New Ceres Nights extract – “Debutante” by Dirk Flinthart

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Extract from “Debutante” by Dirk Flinthart

Celestine’s kidnapping worked right up to the point where her kidnapper poked her with an antique ballpoint pen and said he’d stuck her full of nano-dissassemblers. Until then, she’d been a bit afraid, or at least wary. Even if he was cute, he’d been waving a flintlock around, and the way he threw her guard out of the coach suggested he was a tough customer. Celestine knew the drill. She’d been brought up with it. Cooperate. Keep it easy. Daddy can afford the ransom.

Except Mister Cute-But-Dumb Coleridge didn’t want a ransom. He wanted Celestine to smuggle him through security at Hylden House so he could confront her father with details of some sort of plot to take over New Ceres. And to get what he wanted, he poked Celestine with a pen and left an ink-dot on her forearm. Why were the cute ones always dumb, or crazy, or both? Bad enough she had to flit halfway across the known universe, from cosmopolitan, vibrant, fashionable Earth to rustic, backwards, boring New Ceres. Worse, Sir Roger Mayhew — Celestine’s father, and the Governor of New Ceres — had engineered a win for the anti-tech idiots, and written New Ceres permanently into the Eighteenth Century. Suddenly, even her hairdryer was illegal, and she’d had to smuggle it out of the spaceport at New Prosperine. And then to be kidnapped by an amateur?

“No, I have no idea what Daddy will want with him,” she snapped at the guard captain on gate duty. It was Ronnie Talbot, who’d had a five-star crush on her since forever, back when they were in school together. He looked pretty good in the blue coat and black tricorn, but his leggings were all wrinkled and saggy. No artificial fabrics in the Eighteenth Century, of course. “Stick him in a secure cell until Daddy’s done with this big meeting of his. Oh, and make sure he’s got some paper to draw on, since he likes his pen so much.” She made a face at the man who’d tried to kidnap her; Coleridge, if that really was his name. “I knew it was a pen, stupid. Earth education, remember? And nano-dissassemblers? Ha! Physics 201, Old Oxford: at the nano-scale, the laws of physics get in the way of each other. You can’t make complex nano-machinery like that. Next time, try infecting me with a ‘disease that only you can cure’, or something.” She waved a sardonic bye-bye, just a little flip of her fingers as Coleridge was hauled away by two burly guardsmen.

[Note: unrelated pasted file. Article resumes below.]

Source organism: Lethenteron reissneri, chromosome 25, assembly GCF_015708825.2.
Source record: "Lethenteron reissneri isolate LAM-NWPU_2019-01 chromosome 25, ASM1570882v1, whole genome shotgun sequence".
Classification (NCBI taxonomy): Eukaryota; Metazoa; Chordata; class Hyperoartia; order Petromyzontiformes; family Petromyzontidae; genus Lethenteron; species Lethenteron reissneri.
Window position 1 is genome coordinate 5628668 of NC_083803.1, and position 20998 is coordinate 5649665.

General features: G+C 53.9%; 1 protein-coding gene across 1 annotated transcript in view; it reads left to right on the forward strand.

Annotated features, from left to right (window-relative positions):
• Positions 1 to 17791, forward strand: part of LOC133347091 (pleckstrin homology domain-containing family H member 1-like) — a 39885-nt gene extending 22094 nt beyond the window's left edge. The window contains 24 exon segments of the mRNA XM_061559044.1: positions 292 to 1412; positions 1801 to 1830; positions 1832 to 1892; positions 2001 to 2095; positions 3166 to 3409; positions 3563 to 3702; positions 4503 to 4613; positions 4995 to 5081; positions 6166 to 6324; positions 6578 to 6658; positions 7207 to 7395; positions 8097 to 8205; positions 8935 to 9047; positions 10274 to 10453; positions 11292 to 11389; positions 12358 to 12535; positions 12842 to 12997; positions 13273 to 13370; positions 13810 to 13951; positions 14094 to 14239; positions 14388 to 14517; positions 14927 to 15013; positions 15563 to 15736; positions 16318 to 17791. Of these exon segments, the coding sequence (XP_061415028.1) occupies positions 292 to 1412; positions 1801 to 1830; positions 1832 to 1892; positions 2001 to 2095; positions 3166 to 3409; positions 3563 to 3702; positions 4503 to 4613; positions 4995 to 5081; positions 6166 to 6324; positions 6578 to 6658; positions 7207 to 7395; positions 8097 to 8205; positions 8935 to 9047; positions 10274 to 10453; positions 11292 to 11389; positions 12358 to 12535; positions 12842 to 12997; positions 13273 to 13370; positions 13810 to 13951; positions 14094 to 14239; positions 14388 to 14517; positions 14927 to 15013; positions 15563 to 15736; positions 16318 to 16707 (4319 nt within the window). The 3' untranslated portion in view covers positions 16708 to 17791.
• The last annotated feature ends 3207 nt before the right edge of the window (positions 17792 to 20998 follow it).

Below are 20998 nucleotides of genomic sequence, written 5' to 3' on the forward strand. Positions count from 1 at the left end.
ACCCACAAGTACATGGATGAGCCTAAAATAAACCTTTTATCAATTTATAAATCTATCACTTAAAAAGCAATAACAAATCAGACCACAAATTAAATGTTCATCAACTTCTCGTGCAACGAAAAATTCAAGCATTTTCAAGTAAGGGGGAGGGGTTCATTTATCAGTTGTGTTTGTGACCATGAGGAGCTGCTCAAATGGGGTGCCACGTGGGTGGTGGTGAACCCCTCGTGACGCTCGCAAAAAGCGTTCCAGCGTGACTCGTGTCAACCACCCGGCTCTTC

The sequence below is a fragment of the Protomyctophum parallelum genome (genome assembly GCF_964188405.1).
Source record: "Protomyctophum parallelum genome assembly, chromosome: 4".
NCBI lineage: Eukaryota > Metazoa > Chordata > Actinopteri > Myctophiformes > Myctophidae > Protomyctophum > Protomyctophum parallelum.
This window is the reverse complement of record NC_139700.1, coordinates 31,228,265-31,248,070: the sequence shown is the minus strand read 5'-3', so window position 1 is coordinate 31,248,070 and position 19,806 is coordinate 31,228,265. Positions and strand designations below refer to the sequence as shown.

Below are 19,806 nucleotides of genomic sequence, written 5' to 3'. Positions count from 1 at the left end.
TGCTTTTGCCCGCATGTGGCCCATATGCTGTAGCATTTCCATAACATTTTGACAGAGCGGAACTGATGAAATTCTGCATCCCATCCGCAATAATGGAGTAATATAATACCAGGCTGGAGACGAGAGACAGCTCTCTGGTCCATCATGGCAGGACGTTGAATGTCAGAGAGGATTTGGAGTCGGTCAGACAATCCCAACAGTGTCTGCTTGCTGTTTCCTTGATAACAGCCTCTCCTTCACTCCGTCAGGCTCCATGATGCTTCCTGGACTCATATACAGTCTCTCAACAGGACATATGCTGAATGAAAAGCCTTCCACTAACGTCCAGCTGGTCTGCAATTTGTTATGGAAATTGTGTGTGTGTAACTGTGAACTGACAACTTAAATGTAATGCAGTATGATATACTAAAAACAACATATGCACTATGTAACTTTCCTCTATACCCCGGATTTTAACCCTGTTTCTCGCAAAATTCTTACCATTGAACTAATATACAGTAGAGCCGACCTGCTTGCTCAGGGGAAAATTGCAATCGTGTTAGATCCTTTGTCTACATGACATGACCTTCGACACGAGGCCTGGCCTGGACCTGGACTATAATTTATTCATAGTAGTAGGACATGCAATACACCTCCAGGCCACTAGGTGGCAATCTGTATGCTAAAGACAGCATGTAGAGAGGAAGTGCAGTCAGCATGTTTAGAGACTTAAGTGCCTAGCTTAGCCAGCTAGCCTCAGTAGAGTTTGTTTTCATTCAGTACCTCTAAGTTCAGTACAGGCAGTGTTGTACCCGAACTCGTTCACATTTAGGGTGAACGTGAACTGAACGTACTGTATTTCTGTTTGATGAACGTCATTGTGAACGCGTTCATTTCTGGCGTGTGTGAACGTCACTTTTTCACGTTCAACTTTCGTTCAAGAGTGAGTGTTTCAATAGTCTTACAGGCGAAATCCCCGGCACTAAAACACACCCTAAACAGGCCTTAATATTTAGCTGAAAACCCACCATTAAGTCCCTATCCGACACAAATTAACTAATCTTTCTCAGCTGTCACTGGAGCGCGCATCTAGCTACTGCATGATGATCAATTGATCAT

“Shall I escort you to your father, Selly?” Talbot looked at her hopefully. Celestine tried not to wince at the schoolyard nickname. She’d forgotten all about it in four years on Earth.

“I prefer Celestine, Ronnie,” she said. “And I think I can find my father by myself. I managed to cross umpteen zillion light years on my own to get here, didn’t I? And I only got kidnapped once.”

“Well — Hylden House is rather large,” said Talbot, glancing back over his shoulder. It was, too — a ludicrous monster of a thing with turrets and three floors and gardens and a courtyard and enough wings to practically take flight. It was Sir Trevor Ponsonby’s idea of an eighteenth century English manor; fat Ponsonby who owned banks and controlled half the shipping on New Ceres. He was Sir Roger’s right hand man, and one of the main architects of the Eighteenth Century thing. Ponsonby loved dressing up in the ornate clothes and wigs that went with the era, even though most of his money was offworld and very definitely modern. Privately, Celestine thought he looked like a transvestite pervert, and his big, gaudy house was all about compensating for something else a little undersized…

“No, I’ll be fine, Ronnie,” she said. “Besides, they need you down here. Daddy’s got his big secret meeting going on. You and the lads have to be here so idiots like Mister Ballpoint don’t burst in and … do whatever it is people like that do when they get close to Governors.” She put her arms around Ronnie to give him a quick cuddle. Not that he’d get much fun out of that, with all the layers of eighteenth century clothing they both wore. Another good reason to like Earth, where you could dress up pretty much however you liked, and nobody would dream of arresting you for it. Then, with a last glance at Ronnie’s dishevelled tights — were codpieces authentic Eighteenth Century? — she said goodbye, flipped her hair saucily, and lifted her voluminous skirts so she could dart up the wide marble steps into Hylden House proper.

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